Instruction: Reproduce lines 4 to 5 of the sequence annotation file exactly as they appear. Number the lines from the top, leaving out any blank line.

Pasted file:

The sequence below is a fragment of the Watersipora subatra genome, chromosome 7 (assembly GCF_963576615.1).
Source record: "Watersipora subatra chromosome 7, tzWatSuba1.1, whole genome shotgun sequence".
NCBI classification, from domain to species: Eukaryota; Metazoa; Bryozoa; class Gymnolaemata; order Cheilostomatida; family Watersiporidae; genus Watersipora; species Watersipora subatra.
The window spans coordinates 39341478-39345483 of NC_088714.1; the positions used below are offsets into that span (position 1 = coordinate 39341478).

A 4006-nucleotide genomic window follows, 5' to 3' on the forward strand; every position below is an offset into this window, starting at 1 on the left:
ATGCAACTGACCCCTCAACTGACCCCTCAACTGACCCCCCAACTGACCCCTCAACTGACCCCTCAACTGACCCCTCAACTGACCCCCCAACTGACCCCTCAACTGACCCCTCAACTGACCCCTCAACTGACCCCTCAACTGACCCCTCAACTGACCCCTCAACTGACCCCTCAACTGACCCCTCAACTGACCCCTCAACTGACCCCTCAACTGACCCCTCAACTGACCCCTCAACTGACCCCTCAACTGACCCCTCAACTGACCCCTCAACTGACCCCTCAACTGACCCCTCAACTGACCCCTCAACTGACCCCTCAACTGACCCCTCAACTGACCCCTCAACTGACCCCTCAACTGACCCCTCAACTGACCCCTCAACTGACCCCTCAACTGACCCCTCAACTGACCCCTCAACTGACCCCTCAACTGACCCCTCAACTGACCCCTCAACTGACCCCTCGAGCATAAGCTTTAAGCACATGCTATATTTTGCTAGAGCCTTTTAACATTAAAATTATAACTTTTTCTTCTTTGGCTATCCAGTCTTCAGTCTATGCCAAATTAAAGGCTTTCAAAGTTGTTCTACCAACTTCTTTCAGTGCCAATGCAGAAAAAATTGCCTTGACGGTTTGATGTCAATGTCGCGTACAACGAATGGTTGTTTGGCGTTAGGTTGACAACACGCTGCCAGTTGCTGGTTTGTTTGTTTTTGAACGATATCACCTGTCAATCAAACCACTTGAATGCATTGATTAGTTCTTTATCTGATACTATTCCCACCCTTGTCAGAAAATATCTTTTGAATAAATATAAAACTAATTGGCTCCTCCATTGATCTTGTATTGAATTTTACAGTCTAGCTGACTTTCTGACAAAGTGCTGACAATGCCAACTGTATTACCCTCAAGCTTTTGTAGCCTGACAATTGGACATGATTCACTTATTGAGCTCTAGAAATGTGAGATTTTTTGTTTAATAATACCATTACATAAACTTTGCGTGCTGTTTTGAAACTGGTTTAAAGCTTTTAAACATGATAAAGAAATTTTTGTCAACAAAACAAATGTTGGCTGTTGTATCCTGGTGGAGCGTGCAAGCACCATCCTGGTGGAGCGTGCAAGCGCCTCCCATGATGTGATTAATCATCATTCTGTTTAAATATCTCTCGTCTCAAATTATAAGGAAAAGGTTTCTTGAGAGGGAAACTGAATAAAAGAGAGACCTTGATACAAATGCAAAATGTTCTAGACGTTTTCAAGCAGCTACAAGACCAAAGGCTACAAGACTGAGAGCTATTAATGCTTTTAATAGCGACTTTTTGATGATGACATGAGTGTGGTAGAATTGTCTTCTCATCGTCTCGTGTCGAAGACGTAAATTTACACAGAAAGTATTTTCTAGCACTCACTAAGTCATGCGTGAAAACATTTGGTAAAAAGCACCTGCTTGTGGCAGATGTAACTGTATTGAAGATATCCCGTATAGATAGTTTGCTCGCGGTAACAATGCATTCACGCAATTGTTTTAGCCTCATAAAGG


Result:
The window spans coordinates 39341478-39345483 of NC_088714.1; the positions used below are offsets into that span (position 1 = coordinate 39341478).

A 4006-nucleotide genomic window follows, 5' to 3' on the forward strand; every position below is an offset into this window, starting at 1 on the left: